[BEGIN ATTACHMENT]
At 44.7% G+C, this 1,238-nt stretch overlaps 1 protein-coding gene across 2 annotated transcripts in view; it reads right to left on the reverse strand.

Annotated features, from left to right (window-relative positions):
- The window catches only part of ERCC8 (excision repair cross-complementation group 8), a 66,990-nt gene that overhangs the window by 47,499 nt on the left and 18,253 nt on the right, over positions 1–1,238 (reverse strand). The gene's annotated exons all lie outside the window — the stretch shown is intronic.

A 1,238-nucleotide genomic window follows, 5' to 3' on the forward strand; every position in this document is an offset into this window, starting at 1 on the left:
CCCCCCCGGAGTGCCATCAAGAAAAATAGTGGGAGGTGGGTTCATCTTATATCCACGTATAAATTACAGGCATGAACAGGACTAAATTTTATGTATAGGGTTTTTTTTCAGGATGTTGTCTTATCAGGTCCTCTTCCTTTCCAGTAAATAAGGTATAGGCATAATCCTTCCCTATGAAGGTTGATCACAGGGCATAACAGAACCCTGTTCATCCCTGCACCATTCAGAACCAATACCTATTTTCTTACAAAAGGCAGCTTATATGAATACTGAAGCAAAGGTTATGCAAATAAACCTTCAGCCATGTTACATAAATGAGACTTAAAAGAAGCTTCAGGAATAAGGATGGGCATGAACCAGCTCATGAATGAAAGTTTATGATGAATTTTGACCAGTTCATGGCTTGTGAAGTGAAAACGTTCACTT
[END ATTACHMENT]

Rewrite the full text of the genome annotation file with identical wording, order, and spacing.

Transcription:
At 44.7% G+C, this 1,238-nt stretch overlaps 1 protein-coding gene across 2 annotated transcripts in view; it reads right to left on the reverse strand.

Annotated features, from left to right (window-relative positions):
- The window catches only part of ERCC8 (excision repair cross-complementation group 8), a 66,990-nt gene that overhangs the window by 47,499 nt on the left and 18,253 nt on the right, over positions 1–1,238 (reverse strand). The gene's annotated exons all lie outside the window — the stretch shown is intronic.

A 1,238-nucleotide genomic window follows, 5' to 3' on the forward strand; every position in this document is an offset into this window, starting at 1 on the left:
CCCCCCCGGAGTGCCATCAAGAAAAATAGTGGGAGGTGGGTTCATCTTATATCCACGTATAAATTACAGGCATGAACAGGACTAAATTTTATGTATAGGGTTTTTTTTCAGGATGTTGTCTTATCAGGTCCTCTTCCTTTCCAGTAAATAAGGTATAGGCATAATCCTTCCCTATGAAGGTTGATCACAGGGCATAACAGAACCCTGTTCATCCCTGCACCATTCAGAACCAATACCTATTTTCTTACAAAAGGCAGCTTATATGAATACTGAAGCAAAGGTTATGCAAATAAACCTTCAGCCATGTTACATAAATGAGACTTAAAAGAAGCTTCAGGAATAAGGATGGGCATGAACCAGCTCATGAATGAAAGTTTATGATGAATTTTGACCAGTTCATGGCTTGTGAAGTGAAAACGTTCACTT